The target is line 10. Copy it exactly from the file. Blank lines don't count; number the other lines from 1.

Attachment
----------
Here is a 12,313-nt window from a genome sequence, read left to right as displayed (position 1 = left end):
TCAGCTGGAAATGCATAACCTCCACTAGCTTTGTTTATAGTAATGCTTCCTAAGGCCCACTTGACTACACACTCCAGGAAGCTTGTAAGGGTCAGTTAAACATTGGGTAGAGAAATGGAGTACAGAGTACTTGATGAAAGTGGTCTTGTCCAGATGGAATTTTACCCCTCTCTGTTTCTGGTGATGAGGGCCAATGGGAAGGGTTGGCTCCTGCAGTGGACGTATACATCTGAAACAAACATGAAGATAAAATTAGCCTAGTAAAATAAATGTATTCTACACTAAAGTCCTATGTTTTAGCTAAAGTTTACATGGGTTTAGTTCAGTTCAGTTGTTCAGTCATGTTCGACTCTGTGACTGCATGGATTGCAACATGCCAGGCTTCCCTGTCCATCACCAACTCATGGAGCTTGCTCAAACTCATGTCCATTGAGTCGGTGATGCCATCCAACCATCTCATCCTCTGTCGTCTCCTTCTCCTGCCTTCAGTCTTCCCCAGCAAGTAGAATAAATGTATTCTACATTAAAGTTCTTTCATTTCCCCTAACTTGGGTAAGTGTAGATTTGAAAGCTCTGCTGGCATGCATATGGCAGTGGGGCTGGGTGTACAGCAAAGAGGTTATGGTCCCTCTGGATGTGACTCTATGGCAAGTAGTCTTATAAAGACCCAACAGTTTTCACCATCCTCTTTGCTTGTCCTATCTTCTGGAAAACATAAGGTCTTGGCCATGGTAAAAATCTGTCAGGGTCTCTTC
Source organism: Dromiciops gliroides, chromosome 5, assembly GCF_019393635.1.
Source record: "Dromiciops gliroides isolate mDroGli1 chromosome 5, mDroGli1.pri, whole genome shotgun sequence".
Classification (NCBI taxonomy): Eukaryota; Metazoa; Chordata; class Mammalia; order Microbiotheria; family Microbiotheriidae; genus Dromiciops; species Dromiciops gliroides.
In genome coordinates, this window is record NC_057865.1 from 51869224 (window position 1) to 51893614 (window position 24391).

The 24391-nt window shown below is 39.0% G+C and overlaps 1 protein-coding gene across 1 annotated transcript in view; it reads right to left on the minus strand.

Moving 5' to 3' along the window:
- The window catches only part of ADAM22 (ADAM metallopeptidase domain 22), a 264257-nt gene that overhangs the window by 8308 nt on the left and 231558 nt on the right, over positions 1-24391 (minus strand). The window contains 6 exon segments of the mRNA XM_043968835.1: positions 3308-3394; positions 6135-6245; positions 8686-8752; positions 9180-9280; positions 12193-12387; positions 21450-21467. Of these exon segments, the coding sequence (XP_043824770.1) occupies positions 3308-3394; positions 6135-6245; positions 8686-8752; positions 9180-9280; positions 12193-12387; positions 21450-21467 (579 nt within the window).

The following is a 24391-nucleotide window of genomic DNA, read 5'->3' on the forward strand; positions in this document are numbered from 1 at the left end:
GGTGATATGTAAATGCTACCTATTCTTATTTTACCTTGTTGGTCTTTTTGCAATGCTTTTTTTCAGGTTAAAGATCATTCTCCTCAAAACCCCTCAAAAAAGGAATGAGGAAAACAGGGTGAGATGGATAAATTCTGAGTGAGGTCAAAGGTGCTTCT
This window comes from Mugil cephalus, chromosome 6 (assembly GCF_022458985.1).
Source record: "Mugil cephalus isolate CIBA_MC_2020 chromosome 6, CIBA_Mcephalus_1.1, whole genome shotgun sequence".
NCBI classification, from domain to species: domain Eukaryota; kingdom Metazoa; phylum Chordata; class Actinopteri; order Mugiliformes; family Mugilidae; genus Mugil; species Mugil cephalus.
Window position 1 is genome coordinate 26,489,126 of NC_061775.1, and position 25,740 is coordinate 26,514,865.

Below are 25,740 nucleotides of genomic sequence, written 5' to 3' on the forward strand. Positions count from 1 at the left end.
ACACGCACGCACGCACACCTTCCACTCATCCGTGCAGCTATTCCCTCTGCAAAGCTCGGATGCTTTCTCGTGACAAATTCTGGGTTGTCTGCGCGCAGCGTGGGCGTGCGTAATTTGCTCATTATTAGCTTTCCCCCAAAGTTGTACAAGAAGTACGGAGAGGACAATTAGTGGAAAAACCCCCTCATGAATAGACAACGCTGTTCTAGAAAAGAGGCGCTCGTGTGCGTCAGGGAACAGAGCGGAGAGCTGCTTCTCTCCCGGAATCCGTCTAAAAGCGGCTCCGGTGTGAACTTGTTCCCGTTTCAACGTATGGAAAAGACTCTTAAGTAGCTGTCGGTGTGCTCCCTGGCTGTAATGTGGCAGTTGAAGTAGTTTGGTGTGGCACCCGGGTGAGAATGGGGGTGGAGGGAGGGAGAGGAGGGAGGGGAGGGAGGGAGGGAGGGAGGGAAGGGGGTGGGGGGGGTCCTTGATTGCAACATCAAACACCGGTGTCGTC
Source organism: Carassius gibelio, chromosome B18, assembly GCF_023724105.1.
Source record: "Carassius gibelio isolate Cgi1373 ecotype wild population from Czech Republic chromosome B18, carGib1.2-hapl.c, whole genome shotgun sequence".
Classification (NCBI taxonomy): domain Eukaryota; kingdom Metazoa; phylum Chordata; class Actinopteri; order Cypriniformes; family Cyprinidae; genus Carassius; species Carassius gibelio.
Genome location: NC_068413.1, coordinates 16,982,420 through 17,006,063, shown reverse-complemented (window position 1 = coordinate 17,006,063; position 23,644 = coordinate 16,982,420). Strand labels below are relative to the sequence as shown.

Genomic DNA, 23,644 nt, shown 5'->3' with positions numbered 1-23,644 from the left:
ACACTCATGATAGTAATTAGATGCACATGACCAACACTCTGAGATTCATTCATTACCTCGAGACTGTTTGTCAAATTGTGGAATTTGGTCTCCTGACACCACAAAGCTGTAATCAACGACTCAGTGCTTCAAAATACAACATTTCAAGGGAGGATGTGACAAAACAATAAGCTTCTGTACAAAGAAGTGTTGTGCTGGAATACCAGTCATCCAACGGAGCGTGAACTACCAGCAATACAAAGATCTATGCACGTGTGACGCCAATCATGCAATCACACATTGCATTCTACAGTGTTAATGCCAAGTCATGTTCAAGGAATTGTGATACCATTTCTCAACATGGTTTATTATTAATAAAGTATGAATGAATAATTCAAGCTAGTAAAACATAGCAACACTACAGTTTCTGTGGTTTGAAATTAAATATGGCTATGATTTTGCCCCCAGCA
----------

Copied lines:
The following is a 24391-nucleotide window of genomic DNA, read 5'->3' on the forward strand; positions in this document are numbered from 1 at the left end: